Dickie Roberts: Former Child Star (review)
Dead from New York
So this is what we’ve come to: bad SNL flicks about characters who never even appeared on SNL.
You know how it works. You take a one-note, one-joke character — like, oh, TV Remote Control Hogging Man — who might have been funny the first time he appeared on Saturday Night Live, though this is not necessarily a requirement. Then you make sure the character has been thoroughly beaten to death by the writers and the actor — who, eight years into his stint on the show, is starting to look like he wants to shoot himself; where o where has his career gone? Take those same tired writers and that same tired actor and team them up on a “surefire” hit comedy movie. The fact that all of them are sick to death of doing the same one joke 17,000 times will not deter them from trotting it once more, only now, in order to pad out to 87 minutes the shenanigans of a character who cannot even sustain a 3-minute sketch, things like overblown sentimentality and bizarrely unbelievable romance will be grafted onto the obvious, juvenile humor.
It’s unintentional, of course, because Dickie Roberts: Former Child Star could not have any weight if cowriters David Spade and Fred Wolf (not surprisingly, a longtime SNL writer) had grafted the core of the planet Earth onto it, but it feels like there’s years of SNL boredom and exhaustion behind it. And not in a good way, like how you might imagine would be the case with a movie about a former child star who today can’t even coast on his past success no matter how desperately he tries. It makes you long to see what the Coen Brothers would do with such an idea.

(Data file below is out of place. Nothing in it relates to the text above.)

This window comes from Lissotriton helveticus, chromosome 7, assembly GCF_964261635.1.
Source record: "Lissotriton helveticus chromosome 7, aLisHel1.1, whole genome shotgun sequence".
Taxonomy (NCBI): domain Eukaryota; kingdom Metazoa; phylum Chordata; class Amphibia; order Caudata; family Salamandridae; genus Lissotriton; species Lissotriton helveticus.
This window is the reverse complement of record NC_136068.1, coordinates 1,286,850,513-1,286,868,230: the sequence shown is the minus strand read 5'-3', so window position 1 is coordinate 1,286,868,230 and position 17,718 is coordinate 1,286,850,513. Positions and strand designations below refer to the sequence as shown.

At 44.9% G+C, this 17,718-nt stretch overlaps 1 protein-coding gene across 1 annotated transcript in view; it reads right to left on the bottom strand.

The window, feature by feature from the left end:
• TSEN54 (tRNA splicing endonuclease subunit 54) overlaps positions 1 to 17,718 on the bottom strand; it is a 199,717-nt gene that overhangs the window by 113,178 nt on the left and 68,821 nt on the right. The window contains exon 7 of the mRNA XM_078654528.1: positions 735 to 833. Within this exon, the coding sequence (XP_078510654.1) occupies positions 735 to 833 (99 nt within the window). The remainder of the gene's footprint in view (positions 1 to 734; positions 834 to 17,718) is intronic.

And the boredom doesn’t just move in one direction — it doesn’t just emanate off the screen. From the opening scene, Dickie Roberts feels old for us, too, like we’ve seen it all before, like we know exactly what’s going to happen. Of course Dickie will reenergize his career and find true love and, I swear upon every crappy Very Special Episode and every sticky-sweet CBS Sunday Night Movie, he will actually learn the true meaning of Christmas.
How such melodrama is supposed to sit nicely next to over-the-top, exaggerated slapstick humor I’ll never understand, but this is hardly limited to bad SNL movies — the mistake of trying to be all things at once is endemic to Hollywood comedies today (see: Uptown Girls). We’re supposed to accept such absurdities as the idea that an overgrown manchild can finally get past his prolonged adolescence by reenacting the childhood he never had; and that the mom (Mary McCormack: Full Frontal, K-pax) of the “normal” family he hires to teach him how to be a kid would be so insensitive as to allow this weird, creepy stranger to sleep in the same room as her young children. Okay, it might work — there’s surely a place for a Hollywood satire in which a devoted agent (here, Jon Lovitz: Cats & Dogs, 3000 Miles to Graceland) goes so far as to donate a kidney to a famous director in order to get his client (Spade: The Emperor’s New Groove) an audition. But that place is not also in a movie in which Dickie is also suddenly sensitive enough to help his new “brother” (Scott Terra: Daredevil, Eight Legged Freaks) deal with bullies and get the pretty girl next door to like him. That place is not the same movie in which Dickie’s pretend “mom” is suddenly perceptive enough to see the desirable man in Dickie and fall in love with him. The whole falling-in-love happy-ending ending is so unlikely after all that’s come before it that it’s the only funny thing in the film.
It’s called a tone. Someone needed to find one here and stick with it.